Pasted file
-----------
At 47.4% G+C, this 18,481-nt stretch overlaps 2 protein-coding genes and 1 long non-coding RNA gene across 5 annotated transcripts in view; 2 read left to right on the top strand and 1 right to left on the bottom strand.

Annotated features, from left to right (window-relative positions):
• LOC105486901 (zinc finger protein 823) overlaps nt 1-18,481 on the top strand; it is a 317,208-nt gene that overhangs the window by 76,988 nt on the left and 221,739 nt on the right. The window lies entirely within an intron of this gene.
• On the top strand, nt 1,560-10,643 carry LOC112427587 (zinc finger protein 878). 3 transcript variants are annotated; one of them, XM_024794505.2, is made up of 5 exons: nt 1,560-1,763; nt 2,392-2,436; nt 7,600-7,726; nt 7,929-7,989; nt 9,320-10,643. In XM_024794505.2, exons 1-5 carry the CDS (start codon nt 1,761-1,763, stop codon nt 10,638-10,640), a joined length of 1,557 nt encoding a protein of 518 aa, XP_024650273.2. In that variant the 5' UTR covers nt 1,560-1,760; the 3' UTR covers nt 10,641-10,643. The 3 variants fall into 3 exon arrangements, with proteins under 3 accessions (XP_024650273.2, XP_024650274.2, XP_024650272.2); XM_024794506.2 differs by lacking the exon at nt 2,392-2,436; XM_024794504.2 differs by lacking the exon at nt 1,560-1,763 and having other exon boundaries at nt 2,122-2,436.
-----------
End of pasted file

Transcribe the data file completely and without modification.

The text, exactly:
At 47.4% G+C, this 18,481-nt stretch overlaps 2 protein-coding genes and 1 long non-coding RNA gene across 5 annotated transcripts in view; 2 read left to right on the top strand and 1 right to left on the bottom strand.

Annotated features, from left to right (window-relative positions):
• LOC105486901 (zinc finger protein 823) overlaps nt 1-18,481 on the top strand; it is a 317,208-nt gene that overhangs the window by 76,988 nt on the left and 221,739 nt on the right. The window lies entirely within an intron of this gene.
• On the top strand, nt 1,560-10,643 carry LOC112427587 (zinc finger protein 878). 3 transcript variants are annotated; one of them, XM_024794505.2, is made up of 5 exons: nt 1,560-1,763; nt 2,392-2,436; nt 7,600-7,726; nt 7,929-7,989; nt 9,320-10,643. In XM_024794505.2, exons 1-5 carry the CDS (start codon nt 1,761-1,763, stop codon nt 10,638-10,640), a joined length of 1,557 nt encoding a protein of 518 aa, XP_024650273.2. In that variant the 5' UTR covers nt 1,560-1,760; the 3' UTR covers nt 10,641-10,643. The 3 variants fall into 3 exon arrangements, with proteins under 3 accessions (XP_024650273.2, XP_024650274.2, XP_024650272.2); XM_024794506.2 differs by lacking the exon at nt 2,392-2,436; XM_024794504.2 differs by lacking the exon at nt 1,560-1,763 and having other exon boundaries at nt 2,122-2,436.